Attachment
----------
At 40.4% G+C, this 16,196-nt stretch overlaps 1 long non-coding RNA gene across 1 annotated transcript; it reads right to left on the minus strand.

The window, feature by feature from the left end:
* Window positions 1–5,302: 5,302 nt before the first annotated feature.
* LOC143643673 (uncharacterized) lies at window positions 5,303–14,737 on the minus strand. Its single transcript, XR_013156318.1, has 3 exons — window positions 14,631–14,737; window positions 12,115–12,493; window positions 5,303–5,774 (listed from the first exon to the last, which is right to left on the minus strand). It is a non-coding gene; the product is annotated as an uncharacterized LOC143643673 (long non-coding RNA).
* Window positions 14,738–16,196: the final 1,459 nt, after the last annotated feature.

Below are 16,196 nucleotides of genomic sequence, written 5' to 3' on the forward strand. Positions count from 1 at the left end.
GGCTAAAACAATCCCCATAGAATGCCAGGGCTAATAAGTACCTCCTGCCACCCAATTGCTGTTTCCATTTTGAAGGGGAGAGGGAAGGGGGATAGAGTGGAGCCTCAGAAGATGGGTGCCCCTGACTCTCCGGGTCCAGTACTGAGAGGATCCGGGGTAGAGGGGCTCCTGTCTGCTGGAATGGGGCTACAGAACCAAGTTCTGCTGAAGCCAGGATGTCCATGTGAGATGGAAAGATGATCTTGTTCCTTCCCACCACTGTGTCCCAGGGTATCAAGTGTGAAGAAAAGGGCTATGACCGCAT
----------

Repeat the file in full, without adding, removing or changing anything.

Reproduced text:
At 40.4% G+C, this 16,196-nt stretch overlaps 1 long non-coding RNA gene across 1 annotated transcript; it reads right to left on the minus strand.

The window, feature by feature from the left end:
* Window positions 1–5,302: 5,302 nt before the first annotated feature.
* LOC143643673 (uncharacterized) lies at window positions 5,303–14,737 on the minus strand. Its single transcript, XR_013156318.1, has 3 exons — window positions 14,631–14,737; window positions 12,115–12,493; window positions 5,303–5,774 (listed from the first exon to the last, which is right to left on the minus strand). It is a non-coding gene; the product is annotated as an uncharacterized LOC143643673 (long non-coding RNA).
* Window positions 14,738–16,196: the final 1,459 nt, after the last annotated feature.

Below are 16,196 nucleotides of genomic sequence, written 5' to 3' on the forward strand. Positions count from 1 at the left end.
GGCTAAAACAATCCCCATAGAATGCCAGGGCTAATAAGTACCTCCTGCCACCCAATTGCTGTTTCCATTTTGAAGGGGAGAGGGAAGGGGGATAGAGTGGAGCCTCAGAAGATGGGTGCCCCTGACTCTCCGGGTCCAGTACTGAGAGGATCCGGGGTAGAGGGGCTCCTGTCTGCTGGAATGGGGCTACAGAACCAAGTTCTGCTGAAGCCAGGATGTCCATGTGAGATGGAAAGATGATCTTGTTCCTTCCCACCACTGTGTCCCAGGGTATCAAGTGTGAAGAAAAGGGCTATGACCGCAT